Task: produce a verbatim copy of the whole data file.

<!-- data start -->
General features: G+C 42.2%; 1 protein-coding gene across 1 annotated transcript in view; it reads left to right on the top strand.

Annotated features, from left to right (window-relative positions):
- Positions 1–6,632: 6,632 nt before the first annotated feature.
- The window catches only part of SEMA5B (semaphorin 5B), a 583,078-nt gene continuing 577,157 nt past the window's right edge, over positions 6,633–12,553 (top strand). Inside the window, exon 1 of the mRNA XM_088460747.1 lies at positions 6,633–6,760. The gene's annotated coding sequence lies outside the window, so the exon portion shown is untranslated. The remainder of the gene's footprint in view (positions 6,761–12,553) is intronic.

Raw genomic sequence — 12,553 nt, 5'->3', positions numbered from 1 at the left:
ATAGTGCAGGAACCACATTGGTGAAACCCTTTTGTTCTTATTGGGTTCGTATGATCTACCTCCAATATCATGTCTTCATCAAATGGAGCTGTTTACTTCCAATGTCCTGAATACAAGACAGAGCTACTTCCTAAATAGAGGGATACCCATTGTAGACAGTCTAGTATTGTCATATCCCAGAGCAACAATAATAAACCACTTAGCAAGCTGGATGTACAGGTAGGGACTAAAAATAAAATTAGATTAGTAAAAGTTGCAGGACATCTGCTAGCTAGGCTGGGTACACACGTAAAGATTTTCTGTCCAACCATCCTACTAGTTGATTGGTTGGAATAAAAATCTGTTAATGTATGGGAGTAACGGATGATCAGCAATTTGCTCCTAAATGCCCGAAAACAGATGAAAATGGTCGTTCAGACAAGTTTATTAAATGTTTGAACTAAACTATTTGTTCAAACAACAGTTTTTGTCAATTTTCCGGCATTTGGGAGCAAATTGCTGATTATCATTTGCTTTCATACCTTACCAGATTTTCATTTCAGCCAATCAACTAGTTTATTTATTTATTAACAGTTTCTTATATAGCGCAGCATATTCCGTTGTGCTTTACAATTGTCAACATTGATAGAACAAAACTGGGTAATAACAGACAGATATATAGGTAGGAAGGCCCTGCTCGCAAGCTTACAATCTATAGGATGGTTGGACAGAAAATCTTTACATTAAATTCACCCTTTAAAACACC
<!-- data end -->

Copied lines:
General features: G+C 42.2%; 1 protein-coding gene across 1 annotated transcript in view; it reads left to right on the top strand.

Annotated features, from left to right (window-relative positions):
- Positions 1–6,632: 6,632 nt before the first annotated feature.
- The window catches only part of SEMA5B (semaphorin 5B), a 583,078-nt gene continuing 577,157 nt past the window's right edge, over positions 6,633–12,553 (top strand). Inside the window, exon 1 of the mRNA XM_088460747.1 lies at positions 6,633–6,760. The gene's annotated coding sequence lies outside the window, so the exon portion shown is untranslated. The remainder of the gene's footprint in view (positions 6,761–12,553) is intronic.

Raw genomic sequence — 12,553 nt, 5'->3', positions numbered from 1 at the left:
ATAGTGCAGGAACCACATTGGTGAAACCCTTTTGTTCTTATTGGGTTCGTATGATCTACCTCCAATATCATGTCTTCATCAAATGGAGCTGTTTACTTCCAATGTCCTGAATACAAGACAGAGCTACTTCCTAAATAGAGGGATACCCATTGTAGACAGTCTAGTATTGTCATATCCCAGAGCAACAATAATAAACCACTTAGCAAGCTGGATGTACAGGTAGGGACTAAAAATAAAATTAGATTAGTAAAAGTTGCAGGACATCTGCTAGCTAGGCTGGGTACACACGTAAAGATTTTCTGTCCAACCATCCTACTAGTTGATTGGTTGGAATAAAAATCTGTTAATGTATGGGAGTAACGGATGATCAGCAATTTGCTCCTAAATGCCCGAAAACAGATGAAAATGGTCGTTCAGACAAGTTTATTAAATGTTTGAACTAAACTATTTGTTCAAACAACAGTTTTTGTCAATTTTCCGGCATTTGGGAGCAAATTGCTGATTATCATTTGCTTTCATACCTTACCAGATTTTCATTTCAGCCAATCAACTAGTTTATTTATTTATTAACAGTTTCTTATATAGCGCAGCATATTCCGTTGTGCTTTACAATTGTCAACATTGATAGAACAAAACTGGGTAATAACAGACAGATATATAGGTAGGAAGGCCCTGCTCGCAAGCTTACAATCTATAGGATGGTTGGACAGAAAATCTTTACATTAAATTCACCCTTTAAAACACC